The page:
Disney also has Rainforest Cafe, where the experience is like eating in a Mayan ruin in a rainforest. The diner is surrounded by structures that look like ancient temples with waterfalls cascading down them, live tropical foliage, the rumble of tropical rainstorms and a menu that leans towards an eclectic mix of Mexico, the Caribbean and Asia. Very kid friendly, down to the many collectible critters they offer Cha! Cha! the tree frog, Tuki the elephant, Nile the crocodile and more.

New Orleans style

There's Ralph Brennan's Jazz Kitchen, where fare is served in a setting that could have been lifted from the French Quarter, designed to be reminiscent of famous New Orleans eateries like the Court of the Two Sisters or Cafe du Monde. (They even serve chicory coffee with beignet, just like at Cafe du Monde.) And there's Y Arriba! Y Arriba!, created by the Estrello Mundo Group from Miami, where the concept is Pan Hispanic tapas from Spain and Portugal, and dishes cooked in the Floridian style known as Nouvelle Latino, created by the chefs from Patria and Calle Ocho in New York. This 18,000-square-foot space includes a 600-seat venue with constant entertainment, including an eight-piece house combo, salsa dancers, tango, mambo, samba if it's Latino, they'll do it.

There's nothing quite as zany at Disney as the outlandish theme eatery called Live Bait, where the underlying theme is redneck, down-home, no-account, low-rent at Big City prices. This is a restaurant where trendies go to pretend that their names are Zeke and Rufus, Billy Bob and Betty Jo, that they've just come in from a day fishin' with a safety pin down on the bayou, that they're wearin' overalls from the Montgomery Ward catalog, rather than jeans by Polo. The food runs to basic redneck chow: cornflake Delta catfish, chicken-fried steak, Sloppy Joes, pulled pork sandwiches, corn and jalapeno hushpuppies. Chunks of plaster are missing from the walls; there's a Confederate flag against one wall. The one big difference is the music Ricky Martin is never played by people who spend their days fishing for mudpuppies.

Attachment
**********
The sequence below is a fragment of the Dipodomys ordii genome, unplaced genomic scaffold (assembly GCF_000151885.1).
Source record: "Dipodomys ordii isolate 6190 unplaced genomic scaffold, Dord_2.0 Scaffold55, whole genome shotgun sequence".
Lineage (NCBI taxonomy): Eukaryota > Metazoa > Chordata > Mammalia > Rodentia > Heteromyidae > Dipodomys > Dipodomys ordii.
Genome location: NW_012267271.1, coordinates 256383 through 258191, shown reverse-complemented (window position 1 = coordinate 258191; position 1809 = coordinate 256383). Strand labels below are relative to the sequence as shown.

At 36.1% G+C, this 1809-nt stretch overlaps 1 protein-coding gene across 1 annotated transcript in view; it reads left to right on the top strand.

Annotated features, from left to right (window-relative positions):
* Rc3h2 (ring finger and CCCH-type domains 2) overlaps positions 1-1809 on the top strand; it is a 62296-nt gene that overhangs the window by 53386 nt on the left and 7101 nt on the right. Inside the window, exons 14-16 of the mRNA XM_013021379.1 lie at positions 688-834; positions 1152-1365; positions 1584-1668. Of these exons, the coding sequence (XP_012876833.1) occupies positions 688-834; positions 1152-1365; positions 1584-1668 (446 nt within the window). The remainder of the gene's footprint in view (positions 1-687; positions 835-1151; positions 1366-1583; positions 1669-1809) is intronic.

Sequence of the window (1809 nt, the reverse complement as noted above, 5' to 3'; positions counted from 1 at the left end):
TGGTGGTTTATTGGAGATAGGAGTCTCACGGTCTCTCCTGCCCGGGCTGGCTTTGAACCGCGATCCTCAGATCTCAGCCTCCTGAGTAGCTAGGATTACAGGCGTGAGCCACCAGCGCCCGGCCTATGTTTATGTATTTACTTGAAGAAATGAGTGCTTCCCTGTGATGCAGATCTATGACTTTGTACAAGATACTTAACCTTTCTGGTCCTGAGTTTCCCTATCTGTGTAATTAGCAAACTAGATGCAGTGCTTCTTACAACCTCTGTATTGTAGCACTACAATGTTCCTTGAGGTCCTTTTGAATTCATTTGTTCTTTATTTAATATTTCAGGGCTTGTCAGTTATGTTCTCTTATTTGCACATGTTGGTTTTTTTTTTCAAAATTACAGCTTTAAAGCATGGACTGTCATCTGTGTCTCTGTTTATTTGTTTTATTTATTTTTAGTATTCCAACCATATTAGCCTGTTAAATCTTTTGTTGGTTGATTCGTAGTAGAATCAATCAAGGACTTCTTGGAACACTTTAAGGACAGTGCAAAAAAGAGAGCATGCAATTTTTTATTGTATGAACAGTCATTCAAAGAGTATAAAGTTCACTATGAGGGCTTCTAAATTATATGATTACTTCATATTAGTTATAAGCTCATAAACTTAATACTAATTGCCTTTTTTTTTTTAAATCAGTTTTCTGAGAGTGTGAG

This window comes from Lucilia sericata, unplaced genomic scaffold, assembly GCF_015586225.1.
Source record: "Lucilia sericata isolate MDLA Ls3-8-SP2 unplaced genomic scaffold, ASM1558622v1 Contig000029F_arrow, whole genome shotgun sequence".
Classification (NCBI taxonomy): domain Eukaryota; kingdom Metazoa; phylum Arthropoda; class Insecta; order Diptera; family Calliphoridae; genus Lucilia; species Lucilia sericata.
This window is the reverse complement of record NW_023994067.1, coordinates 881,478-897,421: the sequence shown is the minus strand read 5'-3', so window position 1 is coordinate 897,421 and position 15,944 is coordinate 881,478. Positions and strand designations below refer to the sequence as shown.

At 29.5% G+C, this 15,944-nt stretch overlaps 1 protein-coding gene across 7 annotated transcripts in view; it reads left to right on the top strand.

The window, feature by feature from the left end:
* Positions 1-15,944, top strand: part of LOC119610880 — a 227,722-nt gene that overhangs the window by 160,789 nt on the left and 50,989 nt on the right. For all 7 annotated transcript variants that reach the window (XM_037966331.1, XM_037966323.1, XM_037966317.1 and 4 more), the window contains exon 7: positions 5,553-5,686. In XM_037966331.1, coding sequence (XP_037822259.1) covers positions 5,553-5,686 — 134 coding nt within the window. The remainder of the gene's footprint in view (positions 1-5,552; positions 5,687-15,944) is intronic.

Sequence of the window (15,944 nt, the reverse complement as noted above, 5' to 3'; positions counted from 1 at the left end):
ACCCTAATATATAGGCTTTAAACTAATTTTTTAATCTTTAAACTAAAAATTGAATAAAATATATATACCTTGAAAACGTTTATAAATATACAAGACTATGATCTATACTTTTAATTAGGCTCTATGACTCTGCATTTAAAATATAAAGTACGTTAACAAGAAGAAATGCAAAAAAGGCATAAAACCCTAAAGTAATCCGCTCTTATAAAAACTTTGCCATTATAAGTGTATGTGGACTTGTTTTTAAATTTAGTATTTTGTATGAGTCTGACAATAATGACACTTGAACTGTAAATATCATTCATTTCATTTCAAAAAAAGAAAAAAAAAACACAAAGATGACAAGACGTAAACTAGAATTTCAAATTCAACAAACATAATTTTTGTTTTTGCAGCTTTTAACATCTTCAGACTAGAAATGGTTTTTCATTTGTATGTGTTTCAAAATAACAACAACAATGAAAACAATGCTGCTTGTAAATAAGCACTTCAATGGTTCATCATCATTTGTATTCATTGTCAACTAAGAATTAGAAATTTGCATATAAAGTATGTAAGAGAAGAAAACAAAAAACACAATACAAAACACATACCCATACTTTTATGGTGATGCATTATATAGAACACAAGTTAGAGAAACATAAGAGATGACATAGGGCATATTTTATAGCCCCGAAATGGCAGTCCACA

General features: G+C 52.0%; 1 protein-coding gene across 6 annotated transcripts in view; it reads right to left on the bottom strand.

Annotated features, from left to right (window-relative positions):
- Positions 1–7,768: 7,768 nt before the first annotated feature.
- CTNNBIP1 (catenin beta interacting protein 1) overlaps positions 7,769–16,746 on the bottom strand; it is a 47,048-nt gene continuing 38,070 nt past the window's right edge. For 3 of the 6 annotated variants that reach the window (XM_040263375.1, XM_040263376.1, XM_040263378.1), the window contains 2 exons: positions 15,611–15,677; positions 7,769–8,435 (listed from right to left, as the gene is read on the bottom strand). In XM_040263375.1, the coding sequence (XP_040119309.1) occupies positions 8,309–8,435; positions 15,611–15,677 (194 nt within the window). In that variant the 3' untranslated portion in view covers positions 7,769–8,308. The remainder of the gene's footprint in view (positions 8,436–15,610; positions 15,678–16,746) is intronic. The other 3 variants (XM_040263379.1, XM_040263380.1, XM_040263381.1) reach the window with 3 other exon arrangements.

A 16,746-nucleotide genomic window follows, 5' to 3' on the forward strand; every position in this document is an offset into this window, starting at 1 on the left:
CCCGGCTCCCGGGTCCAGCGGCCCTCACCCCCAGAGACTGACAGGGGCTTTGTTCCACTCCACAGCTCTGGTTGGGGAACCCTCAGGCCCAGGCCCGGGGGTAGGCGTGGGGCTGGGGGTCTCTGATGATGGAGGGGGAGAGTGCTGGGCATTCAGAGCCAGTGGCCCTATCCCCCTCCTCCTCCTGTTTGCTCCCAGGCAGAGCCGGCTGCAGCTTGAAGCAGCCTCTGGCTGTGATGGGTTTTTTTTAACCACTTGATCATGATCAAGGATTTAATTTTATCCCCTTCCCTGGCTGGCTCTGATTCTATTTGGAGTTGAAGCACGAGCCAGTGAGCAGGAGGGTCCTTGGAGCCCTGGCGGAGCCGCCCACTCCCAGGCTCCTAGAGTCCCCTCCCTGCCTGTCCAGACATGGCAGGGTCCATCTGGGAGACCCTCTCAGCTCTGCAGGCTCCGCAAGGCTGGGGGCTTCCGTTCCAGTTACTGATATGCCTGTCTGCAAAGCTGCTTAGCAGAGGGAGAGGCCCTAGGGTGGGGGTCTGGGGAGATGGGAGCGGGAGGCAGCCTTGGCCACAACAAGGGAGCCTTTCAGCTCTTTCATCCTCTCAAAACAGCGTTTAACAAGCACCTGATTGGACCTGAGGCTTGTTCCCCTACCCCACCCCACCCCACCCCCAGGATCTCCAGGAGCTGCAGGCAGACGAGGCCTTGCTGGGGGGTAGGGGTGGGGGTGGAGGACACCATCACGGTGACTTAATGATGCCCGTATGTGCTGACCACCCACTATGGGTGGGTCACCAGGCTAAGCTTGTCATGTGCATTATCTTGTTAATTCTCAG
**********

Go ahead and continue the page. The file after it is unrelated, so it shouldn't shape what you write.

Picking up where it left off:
Mayan themes

Another area theme restaurant, Tikal (217 Pine Ave., Long Beach), is Yucatan moderne. It's a trip to the heart of the Mexican jungle, complete with a Mayan pyramid, a two-story-tall waterfall, and a mural of the ancient Mayan city after which the restaurant is named. The theme follows through to the food, where the dishes have Mayan names like koy mop payil (stuffed red snapper), xiw Tikal (a mixed vegetable and fruit salad), and ch'ich' (baked chicken).

There are some points of modernization, of course there's an elevator inside the pyramid that leads to a bar on the second floor. And there's an AMC theatre complex next door.

There are various attempts at New Orleans-type themes around town, at places like the Ragin' Cajun down in Hermosa Beach. There's King's Crab Lounge (4798 Commons Way, Calabasas; 100 W. Broadway, Long Beach). The same people created the downtown seafood house, the Water Grill. At the Crab Lounge, they've come up with an upscale bayou gumbo shack, with Zydeco music in the air, rough wood surfaces and heaping platters of shrimp and crab. If you want to put some spice in your life and on your food go to the Hot Sauce Library near the bar, where some three dozen bottles of liquid fire are available to raise the temperature.